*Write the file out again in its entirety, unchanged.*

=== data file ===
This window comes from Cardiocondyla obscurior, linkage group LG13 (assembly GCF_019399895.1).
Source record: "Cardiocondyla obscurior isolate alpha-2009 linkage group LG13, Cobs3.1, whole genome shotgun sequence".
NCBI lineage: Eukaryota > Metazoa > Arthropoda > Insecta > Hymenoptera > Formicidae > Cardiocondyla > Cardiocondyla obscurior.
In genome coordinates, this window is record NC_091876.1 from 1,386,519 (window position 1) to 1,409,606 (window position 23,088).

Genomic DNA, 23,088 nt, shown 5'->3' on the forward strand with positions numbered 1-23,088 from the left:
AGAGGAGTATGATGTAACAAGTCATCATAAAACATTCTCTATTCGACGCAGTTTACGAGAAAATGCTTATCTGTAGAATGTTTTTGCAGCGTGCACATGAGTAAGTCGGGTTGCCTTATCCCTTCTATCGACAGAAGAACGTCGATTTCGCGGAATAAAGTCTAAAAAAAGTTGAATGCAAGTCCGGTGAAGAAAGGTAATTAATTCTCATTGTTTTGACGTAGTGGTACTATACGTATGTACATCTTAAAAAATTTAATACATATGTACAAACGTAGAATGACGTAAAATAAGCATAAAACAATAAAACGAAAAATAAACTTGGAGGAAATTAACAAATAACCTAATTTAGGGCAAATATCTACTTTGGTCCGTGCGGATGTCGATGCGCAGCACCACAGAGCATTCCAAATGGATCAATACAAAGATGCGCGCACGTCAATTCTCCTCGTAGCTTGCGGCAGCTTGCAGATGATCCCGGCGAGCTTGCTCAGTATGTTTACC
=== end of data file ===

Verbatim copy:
This window comes from Cardiocondyla obscurior, linkage group LG13 (assembly GCF_019399895.1).
Source record: "Cardiocondyla obscurior isolate alpha-2009 linkage group LG13, Cobs3.1, whole genome shotgun sequence".
NCBI lineage: Eukaryota > Metazoa > Arthropoda > Insecta > Hymenoptera > Formicidae > Cardiocondyla > Cardiocondyla obscurior.
In genome coordinates, this window is record NC_091876.1 from 1,386,519 (window position 1) to 1,409,606 (window position 23,088).

Genomic DNA, 23,088 nt, shown 5'->3' on the forward strand with positions numbered 1-23,088 from the left:
AGAGGAGTATGATGTAACAAGTCATCATAAAACATTCTCTATTCGACGCAGTTTACGAGAAAATGCTTATCTGTAGAATGTTTTTGCAGCGTGCACATGAGTAAGTCGGGTTGCCTTATCCCTTCTATCGACAGAAGAACGTCGATTTCGCGGAATAAAGTCTAAAAAAAGTTGAATGCAAGTCCGGTGAAGAAAGGTAATTAATTCTCATTGTTTTGACGTAGTGGTACTATACGTATGTACATCTTAAAAAATTTAATACATATGTACAAACGTAGAATGACGTAAAATAAGCATAAAACAATAAAACGAAAAATAAACTTGGAGGAAATTAACAAATAACCTAATTTAGGGCAAATATCTACTTTGGTCCGTGCGGATGTCGATGCGCAGCACCACAGAGCATTCCAAATGGATCAATACAAAGATGCGCGCACGTCAATTCTCCTCGTAGCTTGCGGCAGCTTGCAGATGATCCCGGCGAGCTTGCTCAGTATGTTTACC